How the UK plans to tackle payment fraud!

to tackle Payment fraud

How the UK plans to tackle payment fraud!

As previously discussed, Great Britain is undeniably the frontrunner in financial crime in Europe. Being one of the global headquarters for financial services comes with a high price for the British people. In 2023, Britons lost about £459.7mn to Authorised Push payment fraud — which includes purchase scams, online investment schemes, and criminals tricking victims into sending them money via credit transfers—according to UK Finance. 

So several measures are considered to tackle the massive payment fraud issue.

 

Mandatory reimbursement rules for APP fraud!

In a massive push to reestablish trust in financial services and protect vulnerable European consumers, the British watchdog Payment Systems Regulator (PSR) has introduced new mandatory reimbursement rules for victims of authorized push payment (APP) fraud that will come into effect on 7 October 2024. The Payment Systems Regulator (PSR) is the UK’s – independent economic regulator of payments systems – the only dedicated payments systems regulator in the world. We regulate 40 billion payments worth over £92 trillion each year. The PSR’s objectives are to promote competition, innovation, and the interests of service users.

Fron 7 October 2024 onwards, sending payment service providers (PSPs) including building societies, e-money companies, remittance services and credit card issuers must fully reimburse consumers, including microenterprises and charities, that are victims of APP fraud for payments made over Faster Payments The reimbursement is capped at £415,000 per claim.

In specific the rules provide that:

  • Sending PSPs must reimburse victims within five business days but can pause the process under certain circumstances to gather more information, up to a maximum of 35 business days.
  • Receiving PSPs must respond to a sending PSP’s requests for further information related to an APP fraud claim.
  • The reimbursement cost will be split 50/50 between sending and receiving PSPs. Sending PSPs can charge a voluntary excess up to £100 per claim, except for vulnerable consumers.
  • Consumers must promptly report the APP fraud to their PSP within 13 months of the last relevant payment. They must also provide reasonable information to help assess the claim.
  • If a consumer has been grossly negligent in meeting the “consumer standard of caution” (e.g. not heeding fraud warnings), the PSP can refuse reimbursement, except for vulnerable consumers.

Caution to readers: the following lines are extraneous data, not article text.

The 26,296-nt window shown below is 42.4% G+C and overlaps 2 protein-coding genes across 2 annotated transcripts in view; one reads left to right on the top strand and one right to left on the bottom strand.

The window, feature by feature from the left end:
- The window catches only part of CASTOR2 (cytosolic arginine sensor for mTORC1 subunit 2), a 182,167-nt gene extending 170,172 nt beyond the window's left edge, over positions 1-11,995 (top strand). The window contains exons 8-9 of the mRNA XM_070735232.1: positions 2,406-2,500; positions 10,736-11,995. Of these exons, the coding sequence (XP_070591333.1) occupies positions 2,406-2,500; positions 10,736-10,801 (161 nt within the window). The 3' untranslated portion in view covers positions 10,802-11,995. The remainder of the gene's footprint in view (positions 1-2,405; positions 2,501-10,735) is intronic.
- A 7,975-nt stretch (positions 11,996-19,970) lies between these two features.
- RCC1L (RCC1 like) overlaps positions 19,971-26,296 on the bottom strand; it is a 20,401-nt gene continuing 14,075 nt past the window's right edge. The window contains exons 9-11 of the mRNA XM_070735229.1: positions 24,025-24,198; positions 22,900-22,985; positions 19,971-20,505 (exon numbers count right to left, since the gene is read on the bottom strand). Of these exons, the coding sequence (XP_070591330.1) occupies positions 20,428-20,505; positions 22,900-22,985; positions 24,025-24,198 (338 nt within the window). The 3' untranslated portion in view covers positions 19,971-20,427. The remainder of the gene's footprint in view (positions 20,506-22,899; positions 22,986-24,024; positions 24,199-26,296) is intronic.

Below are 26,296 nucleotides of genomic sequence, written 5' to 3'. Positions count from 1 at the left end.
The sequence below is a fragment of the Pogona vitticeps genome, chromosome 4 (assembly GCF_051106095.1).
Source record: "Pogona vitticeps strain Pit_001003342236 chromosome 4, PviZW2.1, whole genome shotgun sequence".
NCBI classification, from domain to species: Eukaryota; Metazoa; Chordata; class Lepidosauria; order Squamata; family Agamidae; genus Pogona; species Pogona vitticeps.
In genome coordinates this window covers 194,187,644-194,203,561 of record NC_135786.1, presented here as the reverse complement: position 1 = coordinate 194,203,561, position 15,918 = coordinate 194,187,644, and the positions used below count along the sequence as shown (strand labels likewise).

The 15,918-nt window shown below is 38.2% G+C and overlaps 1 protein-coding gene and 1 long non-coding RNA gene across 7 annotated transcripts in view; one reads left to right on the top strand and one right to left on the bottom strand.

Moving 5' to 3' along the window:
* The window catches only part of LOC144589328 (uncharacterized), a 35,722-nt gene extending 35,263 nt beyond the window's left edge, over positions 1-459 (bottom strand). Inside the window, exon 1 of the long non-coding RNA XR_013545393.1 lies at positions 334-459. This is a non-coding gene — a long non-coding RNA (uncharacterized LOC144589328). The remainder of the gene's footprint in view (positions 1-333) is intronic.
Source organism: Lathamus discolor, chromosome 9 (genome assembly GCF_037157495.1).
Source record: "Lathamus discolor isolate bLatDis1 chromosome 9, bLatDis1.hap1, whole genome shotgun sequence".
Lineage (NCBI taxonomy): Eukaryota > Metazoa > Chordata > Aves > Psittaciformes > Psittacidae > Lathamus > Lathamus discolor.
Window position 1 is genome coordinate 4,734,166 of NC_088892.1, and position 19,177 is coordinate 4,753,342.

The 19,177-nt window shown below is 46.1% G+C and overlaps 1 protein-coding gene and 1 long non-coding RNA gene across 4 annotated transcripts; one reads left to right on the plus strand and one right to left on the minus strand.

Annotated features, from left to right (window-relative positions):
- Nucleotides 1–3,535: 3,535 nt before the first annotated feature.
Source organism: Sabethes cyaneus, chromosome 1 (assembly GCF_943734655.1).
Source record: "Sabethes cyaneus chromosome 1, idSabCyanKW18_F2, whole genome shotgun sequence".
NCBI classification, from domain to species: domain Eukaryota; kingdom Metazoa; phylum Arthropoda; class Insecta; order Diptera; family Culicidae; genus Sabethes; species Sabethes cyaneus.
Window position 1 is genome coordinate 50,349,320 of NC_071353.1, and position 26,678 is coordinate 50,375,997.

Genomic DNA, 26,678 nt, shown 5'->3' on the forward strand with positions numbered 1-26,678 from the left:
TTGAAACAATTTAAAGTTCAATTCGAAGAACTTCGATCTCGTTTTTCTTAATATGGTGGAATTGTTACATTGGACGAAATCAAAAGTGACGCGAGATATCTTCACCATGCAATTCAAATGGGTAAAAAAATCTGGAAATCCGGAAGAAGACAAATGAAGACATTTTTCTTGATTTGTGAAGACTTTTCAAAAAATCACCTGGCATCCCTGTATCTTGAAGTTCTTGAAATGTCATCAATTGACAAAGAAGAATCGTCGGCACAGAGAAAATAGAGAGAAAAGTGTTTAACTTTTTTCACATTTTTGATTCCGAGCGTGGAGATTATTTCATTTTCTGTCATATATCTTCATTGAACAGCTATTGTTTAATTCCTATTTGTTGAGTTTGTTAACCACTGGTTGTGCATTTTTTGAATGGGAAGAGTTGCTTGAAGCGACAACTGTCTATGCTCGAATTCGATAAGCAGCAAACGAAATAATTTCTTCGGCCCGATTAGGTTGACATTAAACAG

• The PSR will publish APP fraud data annually to increase transparency and incentivize PSPs to improve fraud detection and prevention.

In summary, the rules aim to ensure consistent reimbursement, as the voluntary reimbursement regime did not work out, and to encourage PSPs to enhance their APP fraud controls while placing some responsibilities on consumers as well.

FCA`s proposed "name and shame approach"

Another promising measue in tackling payment fraud is the new proposed name and shame policy of the Financial Conduct Authority (FCA).

 In its Consultation Paper, CP 24/2 (the ‘CP’) published in February 2024, the UK Financial Conduct Authority (FCA) proposed publishing much more information about its investigations in payment companies including the name of the firm being investigated.

The new proposed name and shame approach is argued as follows:

Firstly, transparency is the cornerstone of a healthy financial system. By publicly disclosing firms under investigation, the FCA demonstrates its commitment to holding businesses accountable for their actions. An investigation signals to the market that the FCA has found sufficient evidence to warrant further scrutiny. This transparency fosters trust among investors, consumers, and stakeholders, ensuring that any misconduct will be addressed promptly and openly.

Secondly, naming and shaming firms under investigation acts as a deterrent against unethical behavior. It’s like a neon sign flashing “Play Fair or Pay the Price.” Public scrutiny serves as a powerful incentive for firms to adhere to regulatory standards and conduct business ethically. The possibility of their actions being made public motivates firms to prioritize compliance and ethical practices, ultimately reducing the likelihood of misconduct.

As was to be expected, the lobby of the payment industry is not happy about the upcoming mandatory reimbursement rule and about the proposed “name and shame approach” of the FCA.  The banking lobby is already putting pressure on the Payment Service Regulator to adjust or at least to postpone the implementation and on the FCA to rething their proposed “name and shame approach”.

For the sake of the vulnerable consumers, let us all hope that the payment lobby will not succeed in fighting these urgently needed measures to tackle payment fraud.

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